Hey - It has been *ages* since I submitted something to Instructables to give back to the community, so I thought I would share how I built our new programming rig for the boards that are used in the www.dougswordclock.com DeskClocks.
You know how it goes, you have created an amazing project and told lots of people about it and sure enough tons of people would like one for themselves. You get the circuit boards made, and spend ages applying solder paste and components, reflow soldering and installing the non-reflow components, then you start loading microcode into the controller so that the project does what it is designed to do..... Wow - What a lot of steps!
Loading the microcode????? Yep - as you may know, a computer without software is pretty useless. All of our clocks have a special program loaded into them so that they can tell the time correctly. When I build the boards for the clocks, there is no software loaded into the microcontroller chip (The chip is too small to put into a normal programmer) - This process puts the software into the chip so that the clock can function.
In the old days (a couple of weeks ago :-) ) I used a laptop, a USBTiny programmer and the wonderful AVRDUDE software to program the boards - I would sit at my desk in the workshop, type the programming command into the computer, hold the programming cable against the clock and hit ENTER. The computer would then dutifully program the board for me and I would be done. The only catch with this is that I have to sit there all the time, so I decided that one of my employees could do it instead.... Unfortunately, he found that sometimes he moved the cable a tiny bit causing the programming job to fail and he would have to start again. To compound the issue, if there was a soldering error, the USB port of my laptop would shut down and the USBTiny would have to be unplugged and reseated to reset the USB port..... There had to be a better way!! how did the Big Boys do it?
It turns out that the Big Boys (tm) have robots that are very good at holding cables still and funky electronics that can do testing. Because DougsWordClock.com runs out of my garrage, I was not likely to get there any time soon, so what could I do to make our life easier? As my friend Mikal would say.... "Build a jig!". (Note1)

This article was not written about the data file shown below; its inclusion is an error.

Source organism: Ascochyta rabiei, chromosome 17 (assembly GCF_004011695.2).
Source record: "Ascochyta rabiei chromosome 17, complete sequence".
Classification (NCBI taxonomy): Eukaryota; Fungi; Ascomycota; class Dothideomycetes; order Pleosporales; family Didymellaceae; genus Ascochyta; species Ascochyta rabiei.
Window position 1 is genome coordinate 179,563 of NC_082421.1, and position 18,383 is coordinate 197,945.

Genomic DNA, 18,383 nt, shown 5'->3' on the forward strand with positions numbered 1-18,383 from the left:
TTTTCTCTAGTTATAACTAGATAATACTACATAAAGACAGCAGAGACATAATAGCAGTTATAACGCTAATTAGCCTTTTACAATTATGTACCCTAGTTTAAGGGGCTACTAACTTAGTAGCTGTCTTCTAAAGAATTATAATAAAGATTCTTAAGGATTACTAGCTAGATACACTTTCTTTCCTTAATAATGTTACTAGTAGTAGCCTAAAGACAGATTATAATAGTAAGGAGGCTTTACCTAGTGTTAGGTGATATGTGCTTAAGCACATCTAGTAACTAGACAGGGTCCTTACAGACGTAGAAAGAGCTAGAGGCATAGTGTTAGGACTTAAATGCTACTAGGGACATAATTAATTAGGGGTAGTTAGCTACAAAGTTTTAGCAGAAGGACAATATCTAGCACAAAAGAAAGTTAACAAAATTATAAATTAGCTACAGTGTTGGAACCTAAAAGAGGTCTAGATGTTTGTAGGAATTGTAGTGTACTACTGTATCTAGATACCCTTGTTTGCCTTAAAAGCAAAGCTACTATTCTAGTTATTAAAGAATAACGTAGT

So here we have the Jig that Doug made! While it is specifically designed to program the DougsWordClock.com DeskClock boards, the concepts here can be extended to any other microprocessor based project you are building in bulk, so have a read about how I solved the problem and see what you can make yourself!
Note 1 - In early 2000, My best friend Mikal dropped into my workshop as I was building a set of shelves- I was routing joints, which was a boring repetitive task - Mikal said "Build a Jig!" I said "Too hard - I will be finished soon" - He said "Nahh, lets just do it" .... We did. Long story short, the simplicity of building a jig, coupled with the fact that I didn't think of it hit my Ego hard...I decided was useless....(Go figure).. Eventually, I snapped out of it and decided to write an article to prove to the world that I wasn't useless - So I designed a PIC based electronic dice project. It was even published by Silicon Chip magazine - (http://archive.siliconchip.com.au/cms/A_102324/printArticle.html) True story, and probably the start to me breaking back into using microcontrollers for projects and writing articles.. :-)
Step 1: The DeskClock Board